As a tour guide, but also as a resident of this city, I couldn’t agree more, both with the local authorities and the French site, when comes to name Bucharest a destination for entertainment.

by Daniel Gheorghita
Licensed Tour Guide


Best of Romania in 2011

Due to my job as a tour guide I have many chances to take good pictures. This year I had many tours – large groups, medium-sized groups or individuals. I went pretty much all over Romania and beyond its border in Hungary, Bulgaria or Serbia.

I own the pleasure of taking these pictures to my tourists who had hired me as their tour guide. For this, let me thank you. Below one can see a slideshow of 30 pictures taken all over Romania in 2011. It was quite hard to choose them.

In order to view the slideshow you need to install flash. Also, take advantage and see the pictures in full size (hover your mouse pointer over the right upper corner of the picture and select the full size view). For more details about each picture, roll the mouse over the picture and the information will pop up. Enjoy this Top Best 30 Pictures of Romania in 2011!

  1. The Bucegi Mountains
  2. Sighisoara, TransylvaniaDramatic sunset.
  3. The Humor Convent, BucovinaOne of the painted convents of Bucovina.
  4. Golden finchCismigiu Garden - Bucharest.
  5. The Fagaras MountainsBalea Stream.
  6. The King\'s Stone Mountain
  7. Miclosoara, TransylvaniaCount Kalnoky\'s Estate.
  8. Vadu Izei, MaramuresSpring works.
  9. Turda, TransylvaniaThe salt mine.
  10. Targu Jiu, WallachiaThe Endless Column by C. Brancusi.
  11. SinaiaOne of the 6000 bears of Romania.
  12. Densus1000 year-old church.
  13. Viscri, TransylvaniaHorse-drawn cart.
  14. Barsana, MaramuresBarsana Convent - girl dressed in local costume.
  15. Cluj Napoca, TransylvaniaHot summer day.
  16. Sapanta, MaramuresThe famous Merry Cemetery.
  17. Poenari Castle, WallachiaThe real fortress built by Vlad the Impaler.
  18. The Mehedinti Mountains.Exotic fir trees - European Black Pine.
  19. BrasovPanoramic view.
  20. Sighisoara, TransylvaniaThe Clock Tower.
  21. Snagov, Wallachia.Forest road.
  22. BucharestThe old town.
  23. Sighisoara, TransylvaniaThe Clock Tower.
  24. Eftimie Murgu, BanatWater mill still in use.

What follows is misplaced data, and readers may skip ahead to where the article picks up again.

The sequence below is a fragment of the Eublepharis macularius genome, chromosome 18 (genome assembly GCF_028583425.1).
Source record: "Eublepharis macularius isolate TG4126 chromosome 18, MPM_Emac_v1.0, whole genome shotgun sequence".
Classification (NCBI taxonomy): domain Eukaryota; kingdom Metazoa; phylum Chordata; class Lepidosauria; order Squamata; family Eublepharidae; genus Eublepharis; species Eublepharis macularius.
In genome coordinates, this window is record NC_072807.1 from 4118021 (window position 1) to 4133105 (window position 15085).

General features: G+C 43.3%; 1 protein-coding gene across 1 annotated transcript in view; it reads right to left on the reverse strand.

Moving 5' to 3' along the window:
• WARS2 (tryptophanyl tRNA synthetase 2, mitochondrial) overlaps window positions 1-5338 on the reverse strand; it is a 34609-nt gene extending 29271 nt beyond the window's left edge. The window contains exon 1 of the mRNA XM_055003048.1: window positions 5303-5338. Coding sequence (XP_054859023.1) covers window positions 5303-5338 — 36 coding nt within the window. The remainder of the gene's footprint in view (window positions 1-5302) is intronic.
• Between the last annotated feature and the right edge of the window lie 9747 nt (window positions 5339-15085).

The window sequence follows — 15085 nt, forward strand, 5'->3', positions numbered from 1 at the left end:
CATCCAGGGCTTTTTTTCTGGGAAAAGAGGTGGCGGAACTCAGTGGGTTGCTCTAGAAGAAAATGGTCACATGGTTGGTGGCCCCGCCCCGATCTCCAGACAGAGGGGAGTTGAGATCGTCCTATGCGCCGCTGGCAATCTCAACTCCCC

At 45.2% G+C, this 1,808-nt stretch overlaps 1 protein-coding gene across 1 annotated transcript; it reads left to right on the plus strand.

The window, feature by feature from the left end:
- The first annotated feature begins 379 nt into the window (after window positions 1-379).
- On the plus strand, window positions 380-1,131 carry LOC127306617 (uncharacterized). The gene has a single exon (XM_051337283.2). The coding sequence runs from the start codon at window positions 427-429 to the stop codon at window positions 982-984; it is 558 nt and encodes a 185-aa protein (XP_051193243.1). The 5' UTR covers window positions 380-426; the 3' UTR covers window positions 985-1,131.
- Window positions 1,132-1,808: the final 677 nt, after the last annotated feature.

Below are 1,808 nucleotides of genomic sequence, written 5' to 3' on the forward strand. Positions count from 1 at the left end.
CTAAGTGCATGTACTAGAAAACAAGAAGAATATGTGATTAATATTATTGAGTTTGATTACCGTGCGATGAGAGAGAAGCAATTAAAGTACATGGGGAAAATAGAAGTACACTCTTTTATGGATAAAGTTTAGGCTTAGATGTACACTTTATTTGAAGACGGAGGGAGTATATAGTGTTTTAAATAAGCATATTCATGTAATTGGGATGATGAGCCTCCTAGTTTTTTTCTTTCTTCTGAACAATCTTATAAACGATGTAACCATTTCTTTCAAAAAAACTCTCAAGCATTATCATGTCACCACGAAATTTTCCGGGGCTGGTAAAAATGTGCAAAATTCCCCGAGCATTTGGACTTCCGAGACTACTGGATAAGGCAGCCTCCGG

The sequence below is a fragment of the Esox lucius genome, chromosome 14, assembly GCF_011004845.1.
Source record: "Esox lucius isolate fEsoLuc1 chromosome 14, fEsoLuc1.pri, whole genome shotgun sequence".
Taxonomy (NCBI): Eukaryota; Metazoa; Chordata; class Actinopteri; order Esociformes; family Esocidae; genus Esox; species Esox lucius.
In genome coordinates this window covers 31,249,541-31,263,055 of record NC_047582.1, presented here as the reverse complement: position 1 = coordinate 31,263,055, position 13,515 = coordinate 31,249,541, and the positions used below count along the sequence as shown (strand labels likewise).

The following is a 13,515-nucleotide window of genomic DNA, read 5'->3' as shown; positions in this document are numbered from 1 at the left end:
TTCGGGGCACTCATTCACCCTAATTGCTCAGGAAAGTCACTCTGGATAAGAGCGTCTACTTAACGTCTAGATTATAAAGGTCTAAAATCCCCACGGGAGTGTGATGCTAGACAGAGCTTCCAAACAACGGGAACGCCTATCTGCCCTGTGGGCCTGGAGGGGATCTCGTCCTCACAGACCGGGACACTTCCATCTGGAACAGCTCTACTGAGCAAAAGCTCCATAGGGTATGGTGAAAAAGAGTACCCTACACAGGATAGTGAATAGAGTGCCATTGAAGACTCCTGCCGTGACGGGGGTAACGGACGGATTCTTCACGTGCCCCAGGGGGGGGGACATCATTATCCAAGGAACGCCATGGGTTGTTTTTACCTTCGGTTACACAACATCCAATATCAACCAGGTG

25. ButterflyThe Bucegi Mountains.
  26. Stavropoleos Church, BucharestA jewelry of the Orthodox Church.
  27. Brasov, TransylvaniaThe Black Tower.
  28. Decebalus RexThe Iron Gates. The tallest monument of Europe.
  29. Bran, TransylvaniaThe Bran (Dracula) Castle.
  30. Balea Lake and Balea ChaletThe Fagaras Mountains.

by Daniel Gheorghita
Licensed Tour Guide


Metro ride – travel in time

Buy a subway card and get a really cheap ticket for a trip back in time. How is this possible? Well, all you have to do is to buy a metro ticket in Bucharest and get to the station called Politehnica.  Get off the train there, and you will literally step onto a fossil-floor which dates back to Cretaceous Era, just 65 million years ago.

The story of the subway in Bucharest starts in the 1970s when the second Romanian Communist dictator, Nicolae Ceausescu, ordered the authorities to build a metro network for the city. Of course, the idea had existed long before then. The first stage of the project took four years, 1975 – 1979. The metro station Politehnica was opened a few years later, in 1983. Few people in Bucharest realize that the floor of this station is, in fact, a petrified ocean 65 million years old. The stone, which is red limestone brought from the Western Carpathians (Muntii Apuseni), contains rare fossils like seashells, mollusks, corals, algae, gastropods and stromatolites. Therefore, this metro station is, in fact, a spectacular and unexpected paleontographical site.